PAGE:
There’s no question these are depressing times. News operations are closing across North America– but it’s happening very differently on each side of the border.
In the U.S., the crash has been all about newspapers. Time magazine recently published a list of the TEN next newspapers likely to shut down south of the border, following on the heels of the folding of the Rocky Mountain News in Denver, Colorado.
In Canada, the impact so far has not been on newspapers, but on mid- to small-market television. First, Canwest announced plans to sell the five E! Stations in Montreal, Hamilton, Red Deer, Kelowna, and Victoria Then CTV announced it was shuttering stations in Brandon, Manitoba, and Wingham and Windsor, Ontario, and cutting 118 jobs and news shows at its A-Channels in Ottawa, Barrie, London, Victoria, and Halifax.
Unlike in the US, Canadian networks allege that the model for conventional television is broken and these markets simply can’t support local news operations. But their logic is suspect. Those very same networks are part of some of the most concentrated media conglomerates in the world. In their buying sprees to become vast media empires, the companies did two things: they bought out the competition and they took on lots of debt. Their advertising focus became national, and they slowly gutted their local news operations to “monetize the synergies” of all their purchases. It was a made-in-Canada attack on our own media industry.
The Guild has been a voice against this trend for years– often alone or with very few other supporting groups. Why? We learned the hard way through Robert (“my son doesn’t watch local news”) Rabinovitch at the CBC how destructive it is to cut the very roots of news. It’s bad for communities and worse for the industry as a whole. It’s where the jobs are, to be blunt. And it’s unpopular with the audience. Many news studies show that local news is what people want when they turn on their TV.
So even amid all the layoffs and potential for more layoffs within our membership, the Guild must keep its eye on the bigger picture and continue to be one of the strongest voices advocating for local news– for our members who work in CBC stations and news services across the country, and our colleagues who do the same at the commercial broadcasters.
And we’ve had some success, even in this depressing environment. In a nod to our interventions, the CRTC introduced something called the Local Programming Improvement Fund (LPIF) last October– which is a pot of $60M drawn from cable and satellite fees and destined for small-market stations to boost production of local news. The details are still being worked out, and we have to continue to argue for its original purpose: to support expanded TV news content in smaller communities.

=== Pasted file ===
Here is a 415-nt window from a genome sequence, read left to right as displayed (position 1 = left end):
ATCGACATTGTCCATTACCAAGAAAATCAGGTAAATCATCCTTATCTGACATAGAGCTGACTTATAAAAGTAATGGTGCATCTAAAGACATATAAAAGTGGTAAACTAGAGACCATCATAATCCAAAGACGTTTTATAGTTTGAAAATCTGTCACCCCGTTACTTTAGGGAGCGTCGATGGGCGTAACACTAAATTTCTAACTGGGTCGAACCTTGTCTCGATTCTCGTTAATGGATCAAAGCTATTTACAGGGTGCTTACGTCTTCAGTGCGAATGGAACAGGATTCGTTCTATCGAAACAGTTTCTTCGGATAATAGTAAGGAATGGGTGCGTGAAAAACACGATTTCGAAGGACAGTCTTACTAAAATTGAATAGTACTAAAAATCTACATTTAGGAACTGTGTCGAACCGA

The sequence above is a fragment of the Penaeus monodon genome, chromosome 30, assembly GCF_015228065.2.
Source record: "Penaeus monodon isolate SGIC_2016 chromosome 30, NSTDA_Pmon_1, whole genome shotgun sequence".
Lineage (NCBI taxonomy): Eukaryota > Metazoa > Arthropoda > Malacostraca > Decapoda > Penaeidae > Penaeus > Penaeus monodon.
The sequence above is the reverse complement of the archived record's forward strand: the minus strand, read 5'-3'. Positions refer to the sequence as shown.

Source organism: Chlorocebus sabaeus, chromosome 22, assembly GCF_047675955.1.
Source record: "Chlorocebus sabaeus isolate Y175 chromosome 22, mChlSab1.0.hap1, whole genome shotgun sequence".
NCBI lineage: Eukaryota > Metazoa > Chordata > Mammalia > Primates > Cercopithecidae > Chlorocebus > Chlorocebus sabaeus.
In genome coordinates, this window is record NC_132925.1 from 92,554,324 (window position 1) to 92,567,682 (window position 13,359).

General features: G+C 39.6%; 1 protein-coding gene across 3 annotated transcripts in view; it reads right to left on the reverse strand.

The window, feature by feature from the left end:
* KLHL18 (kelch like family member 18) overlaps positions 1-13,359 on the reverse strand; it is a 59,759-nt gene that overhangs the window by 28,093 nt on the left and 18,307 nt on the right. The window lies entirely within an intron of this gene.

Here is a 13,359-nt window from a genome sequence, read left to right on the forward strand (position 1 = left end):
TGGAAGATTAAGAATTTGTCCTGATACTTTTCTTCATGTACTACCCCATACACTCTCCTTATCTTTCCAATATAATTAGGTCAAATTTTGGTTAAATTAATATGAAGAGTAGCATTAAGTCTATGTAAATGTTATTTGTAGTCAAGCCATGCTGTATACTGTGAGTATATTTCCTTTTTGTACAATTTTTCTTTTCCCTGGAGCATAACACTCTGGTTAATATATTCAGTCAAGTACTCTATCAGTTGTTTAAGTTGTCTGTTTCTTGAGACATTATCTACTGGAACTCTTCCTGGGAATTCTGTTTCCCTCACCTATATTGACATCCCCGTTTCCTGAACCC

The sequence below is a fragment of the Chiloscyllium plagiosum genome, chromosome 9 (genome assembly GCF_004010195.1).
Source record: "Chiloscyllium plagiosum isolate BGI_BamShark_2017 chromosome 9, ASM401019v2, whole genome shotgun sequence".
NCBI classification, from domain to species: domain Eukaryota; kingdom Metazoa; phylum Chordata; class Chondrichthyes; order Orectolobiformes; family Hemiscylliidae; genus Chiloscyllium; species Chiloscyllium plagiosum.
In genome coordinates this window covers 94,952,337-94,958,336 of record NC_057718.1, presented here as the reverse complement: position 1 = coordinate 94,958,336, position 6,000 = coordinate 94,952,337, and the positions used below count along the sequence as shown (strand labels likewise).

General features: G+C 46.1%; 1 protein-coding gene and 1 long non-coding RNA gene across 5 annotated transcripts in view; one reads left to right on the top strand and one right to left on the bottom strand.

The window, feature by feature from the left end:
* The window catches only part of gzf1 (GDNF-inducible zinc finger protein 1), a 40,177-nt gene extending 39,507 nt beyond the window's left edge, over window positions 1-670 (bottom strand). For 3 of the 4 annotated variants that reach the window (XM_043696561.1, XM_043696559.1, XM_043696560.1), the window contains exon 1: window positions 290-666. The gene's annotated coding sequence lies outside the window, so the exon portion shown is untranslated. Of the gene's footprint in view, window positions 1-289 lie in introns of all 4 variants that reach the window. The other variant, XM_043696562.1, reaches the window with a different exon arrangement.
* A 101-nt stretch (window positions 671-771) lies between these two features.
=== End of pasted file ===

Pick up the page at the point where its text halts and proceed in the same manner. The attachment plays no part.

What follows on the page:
We hope the money in this Fund– and Guild members’ advocacy in communities from coast to coast to coast– puts pressure on both the Harper government and CBC management to keep CBC operations (radio, TV and online) alive everywhere even during this time of funding restraint.
There are other efforts that need to be supported. Employees at CHCH in Hamilton, one of the E! stations up for sale, are trying to buy the station under a community-ownership model– hopefully with access to the LPIF. This, after the station’s news anchor and producer were among the few journalists in the country to bravely tackle the media crisis on their own show– even before the station was put on the chopping block– with panel discussions that were heavily informed by this union.
You can’t talk about protecting local news and information without mentioning a similar battle that the Guild has spearheaded– the fight to preserve the capacity for free over-the-air television in communities across the country, and not just the biggest markets where the broadcasters think it will be worthwhile. The two issues are heavily linked and vital for community identity and access to basic local information.
We think there are other supports for local operations too. One is a funding/structure model with roots in the UK and the US (where they’re called L3Cs) that can provide access to capital for low-profit, socially responsible projects and public services such as information services. Former Prime Minister Paul Martin is a champion of this type of corporate structure but word is that it’s a tough sell with the current federal finance department. We hope to connect to other groups to get more people actively thinking about L3C-type models in Canada.
So the work to protect news and information within the public broadcaster and outside it must go on in many forums. CMG members and staff are playing a vital — and sometimes lonely — role in these campaigns and it’s hugely important that the efforts continue.
Lise Lareau is the national president of the Canadian Media Guild. You can reach her at email@example.com.